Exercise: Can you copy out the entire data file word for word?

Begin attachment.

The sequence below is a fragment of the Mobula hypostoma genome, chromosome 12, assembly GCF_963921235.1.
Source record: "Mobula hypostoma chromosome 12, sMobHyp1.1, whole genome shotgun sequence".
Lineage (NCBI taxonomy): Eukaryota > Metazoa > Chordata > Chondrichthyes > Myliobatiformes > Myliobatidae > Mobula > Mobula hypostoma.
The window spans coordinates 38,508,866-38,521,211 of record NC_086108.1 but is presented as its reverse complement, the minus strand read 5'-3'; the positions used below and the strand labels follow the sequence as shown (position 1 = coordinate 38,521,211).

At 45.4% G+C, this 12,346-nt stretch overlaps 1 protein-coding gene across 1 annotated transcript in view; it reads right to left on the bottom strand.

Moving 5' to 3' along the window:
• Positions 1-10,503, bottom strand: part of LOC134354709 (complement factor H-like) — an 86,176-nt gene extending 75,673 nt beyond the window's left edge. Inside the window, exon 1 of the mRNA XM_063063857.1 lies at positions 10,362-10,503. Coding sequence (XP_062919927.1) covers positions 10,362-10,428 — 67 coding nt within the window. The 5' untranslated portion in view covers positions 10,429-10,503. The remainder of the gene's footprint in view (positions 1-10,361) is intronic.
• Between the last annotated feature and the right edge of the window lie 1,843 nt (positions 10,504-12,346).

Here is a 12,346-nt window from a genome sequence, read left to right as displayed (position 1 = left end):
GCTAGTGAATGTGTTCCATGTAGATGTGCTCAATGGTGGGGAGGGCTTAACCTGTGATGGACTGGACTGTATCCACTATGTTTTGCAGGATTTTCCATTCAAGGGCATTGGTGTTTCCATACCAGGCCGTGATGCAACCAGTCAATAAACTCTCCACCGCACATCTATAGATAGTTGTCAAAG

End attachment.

The sequence below is a fragment of the Mobula hypostoma genome, chromosome 12, assembly GCF_963921235.1.
Source record: "Mobula hypostoma chromosome 12, sMobHyp1.1, whole genome shotgun sequence".
Lineage (NCBI taxonomy): Eukaryota > Metazoa > Chordata > Chondrichthyes > Myliobatiformes > Myliobatidae > Mobula > Mobula hypostoma.
The window spans coordinates 38,508,866-38,521,211 of record NC_086108.1 but is presented as its reverse complement, the minus strand read 5'-3'; the positions used below and the strand labels follow the sequence as shown (position 1 = coordinate 38,521,211).

At 45.4% G+C, this 12,346-nt stretch overlaps 1 protein-coding gene across 1 annotated transcript in view; it reads right to left on the bottom strand.

Moving 5' to 3' along the window:
• Positions 1-10,503, bottom strand: part of LOC134354709 (complement factor H-like) — an 86,176-nt gene extending 75,673 nt beyond the window's left edge. Inside the window, exon 1 of the mRNA XM_063063857.1 lies at positions 10,362-10,503. Coding sequence (XP_062919927.1) covers positions 10,362-10,428 — 67 coding nt within the window. The 5' untranslated portion in view covers positions 10,429-10,503. The remainder of the gene's footprint in view (positions 1-10,361) is intronic.
• Between the last annotated feature and the right edge of the window lie 1,843 nt (positions 10,504-12,346).

Here is a 12,346-nt window from a genome sequence, read left to right as displayed (position 1 = left end):
GCTAGTGAATGTGTTCCATGTAGATGTGCTCAATGGTGGGGAGGGCTTAACCTGTGATGGACTGGACTGTATCCACTATGTTTTGCAGGATTTTCCATTCAAGGGCATTGGTGTTTCCATACCAGGCCGTGATGCAACCAGTCAATAAACTCTCCACCGCACATCTATAGATAGTTGTCAAAG